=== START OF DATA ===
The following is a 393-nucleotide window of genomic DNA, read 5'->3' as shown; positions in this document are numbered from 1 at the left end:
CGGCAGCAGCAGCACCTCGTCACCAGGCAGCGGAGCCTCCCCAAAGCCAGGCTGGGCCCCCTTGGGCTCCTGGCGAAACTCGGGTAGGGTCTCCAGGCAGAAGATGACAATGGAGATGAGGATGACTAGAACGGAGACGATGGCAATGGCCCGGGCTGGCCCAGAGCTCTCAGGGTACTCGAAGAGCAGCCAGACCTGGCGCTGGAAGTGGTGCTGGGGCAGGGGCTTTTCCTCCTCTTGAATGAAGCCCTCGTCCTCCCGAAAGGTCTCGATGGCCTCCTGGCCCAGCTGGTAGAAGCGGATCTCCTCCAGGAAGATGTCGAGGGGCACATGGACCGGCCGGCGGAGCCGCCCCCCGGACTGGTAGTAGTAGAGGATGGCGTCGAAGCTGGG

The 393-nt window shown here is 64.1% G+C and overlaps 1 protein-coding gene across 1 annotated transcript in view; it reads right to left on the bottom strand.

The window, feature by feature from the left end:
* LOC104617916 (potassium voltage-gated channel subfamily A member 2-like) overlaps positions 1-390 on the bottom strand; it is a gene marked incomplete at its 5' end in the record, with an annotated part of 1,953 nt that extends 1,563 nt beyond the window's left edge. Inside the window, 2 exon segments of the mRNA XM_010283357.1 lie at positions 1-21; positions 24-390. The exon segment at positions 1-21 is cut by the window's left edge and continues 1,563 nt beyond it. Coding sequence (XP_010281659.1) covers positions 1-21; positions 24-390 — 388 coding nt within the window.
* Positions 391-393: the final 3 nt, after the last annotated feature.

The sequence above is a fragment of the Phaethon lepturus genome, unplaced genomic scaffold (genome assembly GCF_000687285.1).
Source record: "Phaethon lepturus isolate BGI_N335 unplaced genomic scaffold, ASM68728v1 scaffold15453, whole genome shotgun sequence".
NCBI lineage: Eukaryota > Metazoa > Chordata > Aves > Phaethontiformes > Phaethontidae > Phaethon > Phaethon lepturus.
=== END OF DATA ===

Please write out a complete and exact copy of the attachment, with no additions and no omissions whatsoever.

The following is a 393-nucleotide window of genomic DNA, read 5'->3' as shown; positions in this document are numbered from 1 at the left end:
CGGCAGCAGCAGCACCTCGTCACCAGGCAGCGGAGCCTCCCCAAAGCCAGGCTGGGCCCCCTTGGGCTCCTGGCGAAACTCGGGTAGGGTCTCCAGGCAGAAGATGACAATGGAGATGAGGATGACTAGAACGGAGACGATGGCAATGGCCCGGGCTGGCCCAGAGCTCTCAGGGTACTCGAAGAGCAGCCAGACCTGGCGCTGGAAGTGGTGCTGGGGCAGGGGCTTTTCCTCCTCTTGAATGAAGCCCTCGTCCTCCCGAAAGGTCTCGATGGCCTCCTGGCCCAGCTGGTAGAAGCGGATCTCCTCCAGGAAGATGTCGAGGGGCACATGGACCGGCCGGCGGAGCCGCCCCCCGGACTGGTAGTAGTAGAGGATGGCGTCGAAGCTGGG

The 393-nt window shown here is 64.1% G+C and overlaps 1 protein-coding gene across 1 annotated transcript in view; it reads right to left on the bottom strand.

The window, feature by feature from the left end:
* LOC104617916 (potassium voltage-gated channel subfamily A member 2-like) overlaps positions 1-390 on the bottom strand; it is a gene marked incomplete at its 5' end in the record, with an annotated part of 1,953 nt that extends 1,563 nt beyond the window's left edge. Inside the window, 2 exon segments of the mRNA XM_010283357.1 lie at positions 1-21; positions 24-390. The exon segment at positions 1-21 is cut by the window's left edge and continues 1,563 nt beyond it. Coding sequence (XP_010281659.1) covers positions 1-21; positions 24-390 — 388 coding nt within the window.
* Positions 391-393: the final 3 nt, after the last annotated feature.

The sequence above is a fragment of the Phaethon lepturus genome, unplaced genomic scaffold (genome assembly GCF_000687285.1).
Source record: "Phaethon lepturus isolate BGI_N335 unplaced genomic scaffold, ASM68728v1 scaffold15453, whole genome shotgun sequence".
NCBI lineage: Eukaryota > Metazoa > Chordata > Aves > Phaethontiformes > Phaethontidae > Phaethon > Phaethon lepturus.